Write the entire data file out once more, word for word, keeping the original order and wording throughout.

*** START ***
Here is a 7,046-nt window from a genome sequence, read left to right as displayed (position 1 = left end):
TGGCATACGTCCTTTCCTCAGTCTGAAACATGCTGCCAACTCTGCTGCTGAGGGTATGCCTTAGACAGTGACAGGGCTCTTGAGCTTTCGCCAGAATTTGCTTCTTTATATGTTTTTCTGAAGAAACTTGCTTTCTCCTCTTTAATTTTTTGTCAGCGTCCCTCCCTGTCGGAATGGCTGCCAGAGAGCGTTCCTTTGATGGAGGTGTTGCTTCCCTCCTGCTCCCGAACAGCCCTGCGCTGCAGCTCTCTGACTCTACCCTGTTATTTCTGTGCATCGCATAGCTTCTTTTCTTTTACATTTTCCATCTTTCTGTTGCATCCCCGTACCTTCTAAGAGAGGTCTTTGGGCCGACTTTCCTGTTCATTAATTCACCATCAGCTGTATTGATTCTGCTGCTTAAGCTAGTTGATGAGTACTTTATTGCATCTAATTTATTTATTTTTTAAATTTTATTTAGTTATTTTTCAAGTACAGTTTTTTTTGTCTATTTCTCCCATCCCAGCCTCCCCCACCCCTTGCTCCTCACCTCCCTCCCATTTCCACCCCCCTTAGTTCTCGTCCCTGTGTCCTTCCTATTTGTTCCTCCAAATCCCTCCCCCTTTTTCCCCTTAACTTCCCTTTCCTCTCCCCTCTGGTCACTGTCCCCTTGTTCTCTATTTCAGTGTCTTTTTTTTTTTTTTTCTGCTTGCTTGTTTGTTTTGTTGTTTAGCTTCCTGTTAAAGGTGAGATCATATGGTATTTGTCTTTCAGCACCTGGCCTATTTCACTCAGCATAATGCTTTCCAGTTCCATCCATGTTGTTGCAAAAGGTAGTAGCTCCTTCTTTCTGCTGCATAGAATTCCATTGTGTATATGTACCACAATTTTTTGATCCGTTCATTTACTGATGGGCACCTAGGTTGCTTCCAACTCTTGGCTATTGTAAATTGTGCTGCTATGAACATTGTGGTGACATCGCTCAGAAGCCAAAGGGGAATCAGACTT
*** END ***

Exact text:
Here is a 7,046-nt window from a genome sequence, read left to right as displayed (position 1 = left end):
TGGCATACGTCCTTTCCTCAGTCTGAAACATGCTGCCAACTCTGCTGCTGAGGGTATGCCTTAGACAGTGACAGGGCTCTTGAGCTTTCGCCAGAATTTGCTTCTTTATATGTTTTTCTGAAGAAACTTGCTTTCTCCTCTTTAATTTTTTGTCAGCGTCCCTCCCTGTCGGAATGGCTGCCAGAGAGCGTTCCTTTGATGGAGGTGTTGCTTCCCTCCTGCTCCCGAACAGCCCTGCGCTGCAGCTCTCTGACTCTACCCTGTTATTTCTGTGCATCGCATAGCTTCTTTTCTTTTACATTTTCCATCTTTCTGTTGCATCCCCGTACCTTCTAAGAGAGGTCTTTGGGCCGACTTTCCTGTTCATTAATTCACCATCAGCTGTATTGATTCTGCTGCTTAAGCTAGTTGATGAGTACTTTATTGCATCTAATTTATTTATTTTTTAAATTTTATTTAGTTATTTTTCAAGTACAGTTTTTTTTGTCTATTTCTCCCATCCCAGCCTCCCCCACCCCTTGCTCCTCACCTCCCTCCCATTTCCACCCCCCTTAGTTCTCGTCCCTGTGTCCTTCCTATTTGTTCCTCCAAATCCCTCCCCCTTTTTCCCCTTAACTTCCCTTTCCTCTCCCCTCTGGTCACTGTCCCCTTGTTCTCTATTTCAGTGTCTTTTTTTTTTTTTTTCTGCTTGCTTGTTTGTTTTGTTGTTTAGCTTCCTGTTAAAGGTGAGATCATATGGTATTTGTCTTTCAGCACCTGGCCTATTTCACTCAGCATAATGCTTTCCAGTTCCATCCATGTTGTTGCAAAAGGTAGTAGCTCCTTCTTTCTGCTGCATAGAATTCCATTGTGTATATGTACCACAATTTTTTGATCCGTTCATTTACTGATGGGCACCTAGGTTGCTTCCAACTCTTGGCTATTGTAAATTGTGCTGCTATGAACATTGTGGTGACATCGCTCAGAAGCCAAAGGGGAATCAGACTT